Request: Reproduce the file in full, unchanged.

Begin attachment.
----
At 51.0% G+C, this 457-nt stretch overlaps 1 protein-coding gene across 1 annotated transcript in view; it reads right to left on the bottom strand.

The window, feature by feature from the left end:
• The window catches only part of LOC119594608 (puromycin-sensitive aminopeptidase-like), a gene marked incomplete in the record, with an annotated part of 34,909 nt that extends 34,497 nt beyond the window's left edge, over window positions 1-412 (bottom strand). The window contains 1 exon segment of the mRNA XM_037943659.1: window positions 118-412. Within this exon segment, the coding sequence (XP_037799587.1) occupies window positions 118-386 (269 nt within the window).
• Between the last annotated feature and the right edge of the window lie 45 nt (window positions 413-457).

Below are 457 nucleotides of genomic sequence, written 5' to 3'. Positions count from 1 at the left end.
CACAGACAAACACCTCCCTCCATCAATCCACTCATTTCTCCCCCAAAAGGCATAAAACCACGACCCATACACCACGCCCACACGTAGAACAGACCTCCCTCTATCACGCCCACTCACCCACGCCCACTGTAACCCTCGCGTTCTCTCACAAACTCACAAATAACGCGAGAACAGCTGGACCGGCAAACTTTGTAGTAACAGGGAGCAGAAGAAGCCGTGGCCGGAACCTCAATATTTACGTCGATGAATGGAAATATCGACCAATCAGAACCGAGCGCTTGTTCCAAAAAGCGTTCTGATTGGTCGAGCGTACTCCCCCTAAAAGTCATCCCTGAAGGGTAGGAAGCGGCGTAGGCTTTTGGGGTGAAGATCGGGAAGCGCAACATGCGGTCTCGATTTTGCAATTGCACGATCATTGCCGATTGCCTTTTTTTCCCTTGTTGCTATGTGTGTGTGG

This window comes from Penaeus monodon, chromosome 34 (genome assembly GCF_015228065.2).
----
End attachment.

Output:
At 51.0% G+C, this 457-nt stretch overlaps 1 protein-coding gene across 1 annotated transcript in view; it reads right to left on the bottom strand.

The window, feature by feature from the left end:
• The window catches only part of LOC119594608 (puromycin-sensitive aminopeptidase-like), a gene marked incomplete in the record, with an annotated part of 34,909 nt that extends 34,497 nt beyond the window's left edge, over window positions 1-412 (bottom strand). The window contains 1 exon segment of the mRNA XM_037943659.1: window positions 118-412. Within this exon segment, the coding sequence (XP_037799587.1) occupies window positions 118-386 (269 nt within the window).
• Between the last annotated feature and the right edge of the window lie 45 nt (window positions 413-457).

Below are 457 nucleotides of genomic sequence, written 5' to 3'. Positions count from 1 at the left end.
CACAGACAAACACCTCCCTCCATCAATCCACTCATTTCTCCCCCAAAAGGCATAAAACCACGACCCATACACCACGCCCACACGTAGAACAGACCTCCCTCTATCACGCCCACTCACCCACGCCCACTGTAACCCTCGCGTTCTCTCACAAACTCACAAATAACGCGAGAACAGCTGGACCGGCAAACTTTGTAGTAACAGGGAGCAGAAGAAGCCGTGGCCGGAACCTCAATATTTACGTCGATGAATGGAAATATCGACCAATCAGAACCGAGCGCTTGTTCCAAAAAGCGTTCTGATTGGTCGAGCGTACTCCCCCTAAAAGTCATCCCTGAAGGGTAGGAAGCGGCGTAGGCTTTTGGGGTGAAGATCGGGAAGCGCAACATGCGGTCTCGATTTTGCAATTGCACGATCATTGCCGATTGCCTTTTTTTCCCTTGTTGCTATGTGTGTGTGG

This window comes from Penaeus monodon, chromosome 34 (genome assembly GCF_015228065.2).